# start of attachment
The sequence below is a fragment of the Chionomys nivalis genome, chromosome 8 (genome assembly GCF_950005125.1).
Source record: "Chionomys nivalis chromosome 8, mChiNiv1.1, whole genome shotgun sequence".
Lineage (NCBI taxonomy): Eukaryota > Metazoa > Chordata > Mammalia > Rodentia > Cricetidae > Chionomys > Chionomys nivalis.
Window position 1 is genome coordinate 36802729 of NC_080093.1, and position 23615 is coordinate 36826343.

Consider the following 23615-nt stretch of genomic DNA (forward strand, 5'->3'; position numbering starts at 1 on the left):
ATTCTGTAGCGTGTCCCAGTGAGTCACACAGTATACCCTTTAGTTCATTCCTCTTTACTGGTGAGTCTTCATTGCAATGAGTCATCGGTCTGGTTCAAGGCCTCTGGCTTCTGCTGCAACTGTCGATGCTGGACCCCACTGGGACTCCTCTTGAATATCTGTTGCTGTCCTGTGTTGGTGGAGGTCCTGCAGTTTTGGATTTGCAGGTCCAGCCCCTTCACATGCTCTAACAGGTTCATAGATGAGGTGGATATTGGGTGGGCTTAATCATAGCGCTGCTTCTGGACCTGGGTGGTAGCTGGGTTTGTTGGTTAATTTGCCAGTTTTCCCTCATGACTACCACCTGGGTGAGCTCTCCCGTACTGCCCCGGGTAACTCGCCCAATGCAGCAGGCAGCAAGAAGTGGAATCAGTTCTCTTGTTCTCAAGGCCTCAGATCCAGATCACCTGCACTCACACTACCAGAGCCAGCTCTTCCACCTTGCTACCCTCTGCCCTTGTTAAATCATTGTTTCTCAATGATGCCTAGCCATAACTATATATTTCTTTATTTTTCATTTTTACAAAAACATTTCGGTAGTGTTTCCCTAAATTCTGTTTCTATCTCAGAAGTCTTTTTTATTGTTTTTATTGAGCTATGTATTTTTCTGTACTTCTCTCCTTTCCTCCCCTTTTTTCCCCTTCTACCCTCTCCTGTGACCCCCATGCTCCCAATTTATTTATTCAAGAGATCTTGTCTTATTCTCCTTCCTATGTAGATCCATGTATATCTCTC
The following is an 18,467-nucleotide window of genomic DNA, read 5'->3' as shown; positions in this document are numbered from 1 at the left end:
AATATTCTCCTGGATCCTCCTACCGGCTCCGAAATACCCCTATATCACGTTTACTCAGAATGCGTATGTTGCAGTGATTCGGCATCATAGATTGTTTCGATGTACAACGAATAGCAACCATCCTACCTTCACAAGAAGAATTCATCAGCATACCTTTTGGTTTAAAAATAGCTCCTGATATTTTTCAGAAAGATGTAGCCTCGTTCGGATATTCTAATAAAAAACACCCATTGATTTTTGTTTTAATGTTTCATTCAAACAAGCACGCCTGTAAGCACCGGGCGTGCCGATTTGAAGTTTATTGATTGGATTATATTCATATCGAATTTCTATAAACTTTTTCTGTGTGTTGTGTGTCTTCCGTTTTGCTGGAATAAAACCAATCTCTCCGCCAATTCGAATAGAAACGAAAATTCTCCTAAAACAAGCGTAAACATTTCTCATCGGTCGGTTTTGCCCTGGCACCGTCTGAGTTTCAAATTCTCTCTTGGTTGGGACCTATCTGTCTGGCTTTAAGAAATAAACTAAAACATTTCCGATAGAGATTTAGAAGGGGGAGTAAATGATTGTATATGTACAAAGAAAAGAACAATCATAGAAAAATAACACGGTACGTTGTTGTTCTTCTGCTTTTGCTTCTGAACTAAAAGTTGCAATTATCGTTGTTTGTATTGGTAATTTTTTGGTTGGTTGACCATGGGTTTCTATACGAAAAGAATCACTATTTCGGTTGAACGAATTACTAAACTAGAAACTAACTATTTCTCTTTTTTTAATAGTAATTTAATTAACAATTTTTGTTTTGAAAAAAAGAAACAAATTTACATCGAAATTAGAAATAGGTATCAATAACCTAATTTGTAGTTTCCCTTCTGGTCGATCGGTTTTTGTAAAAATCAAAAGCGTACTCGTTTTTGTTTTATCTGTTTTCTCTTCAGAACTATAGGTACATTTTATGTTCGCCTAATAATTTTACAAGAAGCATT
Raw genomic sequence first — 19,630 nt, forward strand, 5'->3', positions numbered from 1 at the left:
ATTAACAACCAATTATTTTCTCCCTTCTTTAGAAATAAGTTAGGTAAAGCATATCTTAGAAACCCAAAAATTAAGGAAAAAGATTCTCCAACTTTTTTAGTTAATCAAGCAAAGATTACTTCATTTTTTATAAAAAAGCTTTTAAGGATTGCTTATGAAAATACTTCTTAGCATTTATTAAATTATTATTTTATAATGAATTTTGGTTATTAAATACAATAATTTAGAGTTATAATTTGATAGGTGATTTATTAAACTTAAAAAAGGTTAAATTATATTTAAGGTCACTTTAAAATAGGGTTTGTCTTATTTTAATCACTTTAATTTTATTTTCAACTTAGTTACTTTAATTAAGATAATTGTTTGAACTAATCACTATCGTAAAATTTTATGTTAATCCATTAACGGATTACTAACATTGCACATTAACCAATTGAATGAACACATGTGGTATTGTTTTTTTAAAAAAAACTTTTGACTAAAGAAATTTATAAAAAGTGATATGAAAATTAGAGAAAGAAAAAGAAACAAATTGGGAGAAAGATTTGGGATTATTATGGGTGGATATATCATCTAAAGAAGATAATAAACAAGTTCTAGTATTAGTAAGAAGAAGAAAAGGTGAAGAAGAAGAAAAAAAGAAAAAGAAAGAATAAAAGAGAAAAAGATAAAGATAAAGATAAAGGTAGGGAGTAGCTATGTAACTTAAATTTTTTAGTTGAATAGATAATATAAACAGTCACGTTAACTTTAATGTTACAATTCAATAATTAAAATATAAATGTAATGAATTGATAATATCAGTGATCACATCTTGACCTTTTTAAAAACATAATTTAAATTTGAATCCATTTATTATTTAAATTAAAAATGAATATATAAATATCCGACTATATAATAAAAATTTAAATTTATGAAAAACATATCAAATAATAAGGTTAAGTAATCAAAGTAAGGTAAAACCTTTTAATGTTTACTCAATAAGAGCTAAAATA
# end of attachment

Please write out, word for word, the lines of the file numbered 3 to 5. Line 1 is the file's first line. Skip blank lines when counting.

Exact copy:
Lineage (NCBI taxonomy): Eukaryota > Metazoa > Chordata > Mammalia > Rodentia > Cricetidae > Chionomys > Chionomys nivalis.
Window position 1 is genome coordinate 36802729 of NC_080093.1, and position 23615 is coordinate 36826343.

Consider the following 23615-nt stretch of genomic DNA (forward strand, 5'->3'; position numbering starts at 1 on the left):